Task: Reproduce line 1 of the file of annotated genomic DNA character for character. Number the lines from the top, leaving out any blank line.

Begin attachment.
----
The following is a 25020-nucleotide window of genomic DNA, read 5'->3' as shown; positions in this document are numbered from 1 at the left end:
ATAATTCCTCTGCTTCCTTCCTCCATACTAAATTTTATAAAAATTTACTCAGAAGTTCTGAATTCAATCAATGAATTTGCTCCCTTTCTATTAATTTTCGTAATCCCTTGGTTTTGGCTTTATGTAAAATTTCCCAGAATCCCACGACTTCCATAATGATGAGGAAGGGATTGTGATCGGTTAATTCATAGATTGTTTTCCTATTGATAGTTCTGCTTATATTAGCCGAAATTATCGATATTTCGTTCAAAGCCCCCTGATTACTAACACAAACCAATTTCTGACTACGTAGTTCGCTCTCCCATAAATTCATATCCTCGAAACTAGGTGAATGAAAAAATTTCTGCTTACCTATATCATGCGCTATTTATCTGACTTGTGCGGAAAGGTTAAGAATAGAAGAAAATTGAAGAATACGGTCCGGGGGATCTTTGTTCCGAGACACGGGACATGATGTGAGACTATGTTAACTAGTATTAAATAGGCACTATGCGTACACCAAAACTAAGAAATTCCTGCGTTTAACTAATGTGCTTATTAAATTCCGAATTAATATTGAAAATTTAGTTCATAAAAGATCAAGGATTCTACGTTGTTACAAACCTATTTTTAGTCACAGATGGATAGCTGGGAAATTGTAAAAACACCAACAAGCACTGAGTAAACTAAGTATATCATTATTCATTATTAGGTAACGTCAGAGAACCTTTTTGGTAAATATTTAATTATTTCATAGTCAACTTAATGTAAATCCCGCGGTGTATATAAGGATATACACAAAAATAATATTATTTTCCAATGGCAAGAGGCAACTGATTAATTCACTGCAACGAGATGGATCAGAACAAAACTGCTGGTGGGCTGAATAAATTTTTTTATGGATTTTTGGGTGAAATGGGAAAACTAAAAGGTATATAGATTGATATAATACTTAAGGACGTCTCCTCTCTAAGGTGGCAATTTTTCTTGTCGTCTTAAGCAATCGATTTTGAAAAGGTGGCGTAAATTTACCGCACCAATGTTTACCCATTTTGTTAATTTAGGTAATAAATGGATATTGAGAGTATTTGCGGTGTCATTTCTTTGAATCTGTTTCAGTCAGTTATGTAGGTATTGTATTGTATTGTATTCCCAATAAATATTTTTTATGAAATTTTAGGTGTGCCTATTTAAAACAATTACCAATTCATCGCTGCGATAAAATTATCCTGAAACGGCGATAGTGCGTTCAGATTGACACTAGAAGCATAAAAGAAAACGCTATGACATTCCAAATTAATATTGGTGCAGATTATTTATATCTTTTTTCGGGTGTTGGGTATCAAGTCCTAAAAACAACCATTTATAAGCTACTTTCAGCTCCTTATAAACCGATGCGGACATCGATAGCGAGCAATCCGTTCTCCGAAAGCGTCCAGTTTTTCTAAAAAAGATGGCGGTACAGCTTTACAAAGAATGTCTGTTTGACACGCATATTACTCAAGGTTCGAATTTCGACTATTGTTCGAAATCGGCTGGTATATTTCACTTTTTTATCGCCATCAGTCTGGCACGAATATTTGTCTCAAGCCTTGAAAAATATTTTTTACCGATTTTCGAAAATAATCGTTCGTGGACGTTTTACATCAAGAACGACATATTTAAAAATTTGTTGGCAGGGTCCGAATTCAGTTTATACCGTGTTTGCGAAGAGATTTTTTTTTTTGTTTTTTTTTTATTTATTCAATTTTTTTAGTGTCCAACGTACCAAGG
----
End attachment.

The following is a 25020-nucleotide window of genomic DNA, read 5'->3' as shown; positions in this document are numbered from 1 at the left end: